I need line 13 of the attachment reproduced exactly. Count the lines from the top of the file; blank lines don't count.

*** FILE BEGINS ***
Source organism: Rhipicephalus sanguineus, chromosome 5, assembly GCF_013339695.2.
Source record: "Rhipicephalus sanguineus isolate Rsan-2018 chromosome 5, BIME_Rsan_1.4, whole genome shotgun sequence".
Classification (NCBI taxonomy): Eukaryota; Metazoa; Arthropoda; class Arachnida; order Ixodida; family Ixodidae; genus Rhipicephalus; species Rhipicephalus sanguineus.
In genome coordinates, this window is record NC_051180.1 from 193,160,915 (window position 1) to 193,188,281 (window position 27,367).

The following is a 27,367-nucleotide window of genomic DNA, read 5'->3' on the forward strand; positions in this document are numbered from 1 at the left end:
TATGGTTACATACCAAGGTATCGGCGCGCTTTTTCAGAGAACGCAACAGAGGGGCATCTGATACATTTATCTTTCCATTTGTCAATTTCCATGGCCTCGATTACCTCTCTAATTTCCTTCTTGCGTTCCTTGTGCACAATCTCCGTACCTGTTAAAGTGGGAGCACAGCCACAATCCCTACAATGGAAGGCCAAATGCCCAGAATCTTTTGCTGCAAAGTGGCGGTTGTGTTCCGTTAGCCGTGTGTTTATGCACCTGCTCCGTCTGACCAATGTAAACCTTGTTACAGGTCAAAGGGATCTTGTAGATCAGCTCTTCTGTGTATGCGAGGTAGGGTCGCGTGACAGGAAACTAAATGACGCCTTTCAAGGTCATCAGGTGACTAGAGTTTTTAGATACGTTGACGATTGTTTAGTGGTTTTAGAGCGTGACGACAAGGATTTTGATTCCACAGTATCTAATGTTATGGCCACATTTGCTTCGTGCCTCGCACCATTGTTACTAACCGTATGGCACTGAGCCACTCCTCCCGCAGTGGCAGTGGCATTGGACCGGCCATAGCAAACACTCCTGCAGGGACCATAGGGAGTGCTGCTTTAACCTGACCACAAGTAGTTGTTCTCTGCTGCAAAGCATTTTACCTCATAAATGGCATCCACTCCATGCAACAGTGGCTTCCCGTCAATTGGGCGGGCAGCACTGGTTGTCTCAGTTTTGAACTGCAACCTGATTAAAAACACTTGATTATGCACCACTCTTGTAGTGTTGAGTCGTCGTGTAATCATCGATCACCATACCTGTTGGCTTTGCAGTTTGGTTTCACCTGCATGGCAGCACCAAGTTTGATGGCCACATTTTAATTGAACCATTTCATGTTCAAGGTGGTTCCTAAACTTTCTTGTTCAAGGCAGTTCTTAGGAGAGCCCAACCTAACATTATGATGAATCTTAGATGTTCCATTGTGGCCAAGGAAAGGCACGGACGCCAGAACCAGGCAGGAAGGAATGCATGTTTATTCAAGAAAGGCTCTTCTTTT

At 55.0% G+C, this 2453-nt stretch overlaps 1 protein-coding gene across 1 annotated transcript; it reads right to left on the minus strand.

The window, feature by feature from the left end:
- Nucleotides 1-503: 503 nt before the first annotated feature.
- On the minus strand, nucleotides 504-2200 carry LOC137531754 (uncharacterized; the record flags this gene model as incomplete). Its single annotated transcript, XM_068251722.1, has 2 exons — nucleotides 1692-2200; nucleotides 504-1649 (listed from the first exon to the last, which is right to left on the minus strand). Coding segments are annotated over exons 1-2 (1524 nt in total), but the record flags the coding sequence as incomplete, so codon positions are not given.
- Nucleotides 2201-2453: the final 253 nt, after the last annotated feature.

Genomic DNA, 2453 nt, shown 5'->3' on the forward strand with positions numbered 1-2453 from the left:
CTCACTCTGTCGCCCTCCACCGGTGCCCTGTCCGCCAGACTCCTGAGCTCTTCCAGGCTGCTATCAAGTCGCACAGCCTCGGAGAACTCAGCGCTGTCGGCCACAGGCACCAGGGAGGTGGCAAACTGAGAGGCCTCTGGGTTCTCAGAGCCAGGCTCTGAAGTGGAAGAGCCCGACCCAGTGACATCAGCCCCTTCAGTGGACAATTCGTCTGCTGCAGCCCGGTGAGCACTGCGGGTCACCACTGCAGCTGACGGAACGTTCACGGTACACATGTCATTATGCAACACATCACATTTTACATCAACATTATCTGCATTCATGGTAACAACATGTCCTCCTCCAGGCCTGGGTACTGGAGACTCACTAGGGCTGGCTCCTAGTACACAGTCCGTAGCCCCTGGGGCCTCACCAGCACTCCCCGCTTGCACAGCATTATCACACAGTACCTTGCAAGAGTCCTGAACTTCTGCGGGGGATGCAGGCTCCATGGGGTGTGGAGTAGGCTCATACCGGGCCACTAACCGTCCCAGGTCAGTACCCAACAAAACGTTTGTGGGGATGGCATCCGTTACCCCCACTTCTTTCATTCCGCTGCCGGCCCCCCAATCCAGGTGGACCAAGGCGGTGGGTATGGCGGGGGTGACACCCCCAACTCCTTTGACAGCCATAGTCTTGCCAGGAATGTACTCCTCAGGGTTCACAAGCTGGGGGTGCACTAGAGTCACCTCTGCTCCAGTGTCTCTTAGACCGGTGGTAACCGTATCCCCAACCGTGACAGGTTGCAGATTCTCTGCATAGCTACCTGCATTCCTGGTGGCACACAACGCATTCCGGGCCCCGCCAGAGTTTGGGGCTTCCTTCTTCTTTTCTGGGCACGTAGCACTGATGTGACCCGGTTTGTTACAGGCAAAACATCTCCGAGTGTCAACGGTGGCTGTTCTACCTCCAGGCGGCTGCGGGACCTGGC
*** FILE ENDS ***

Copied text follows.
CTCACTCTGTCGCCCTCCACCGGTGCCCTGTCCGCCAGACTCCTGAGCTCTTCCAGGCTGCTATCAAGTCGCACAGCCTCGGAGAACTCAGCGCTGTCGGCCACAGGCACCAGGGAGGTGGCAAACTGAGAGGCCTCTGGGTTCTCAGAGCCAGGCTCTGAAGTGGAAGAGCCCGACCCAGTGACATCAGCCCCTTCAGTGGACAATTCGTCTGCTGCAGCCCGGTGAGCACTGCGGGTCACCACTGCAGCTGACGGAACGTTCACGGTACACATGTCATTATGCAACACATCACATTTTACATCAACATTATCTGCATTCATGGTAACAACATGTCCTCCTCCAGGCCTGGGTACTGGAGACTCACTAGGGCTGGCTCCTAGTACACAGTCCGTAGCCCCTGGGGCCTCACCAGCACTCCCCGCTTGCACAGCATTATCACACAGTACCTTGCAAGAGTCCTGAACTTCTGCGGGGGATGCAGGCTCCATGGGGTGTGGAGTAGGCTCATACCGGGCCACTAACCGTCCCAGGTCAGTACCCAACAAAACGTTTGTGGGGATGGCATCCGTTACCCCCACTTCTTTCATTCCGCTGCCGGCCCCCCAATCCAGGTGGACCAAGGCGGTGGGTATGGCGGGGGTGACACCCCCAACTCCTTTGACAGCCATAGTCTTGCCAGGAATGTACTCCTCAGGGTTCACAAGCTGGGGGTGCACTAGAGTCACCTCTGCTCCAGTGTCTCTTAGACCGGTGGTAACCGTATCCCCAACCGTGACAGGTTGCAGATTCTCTGCATAGCTACCTGCATTCCTGGTGGCACACAACGCATTCCGGGCCCCGCCAGAGTTTGGGGCTTCCTTCTTCTTTTCTGGGCACGTAGCACTGATGTGACCCGGTTTGTTACAGGCAAAACATCTCCGAGTGTCAACGGTGGCTGTTCTACCTCCAGGCGGCTGCGGGACCTGGC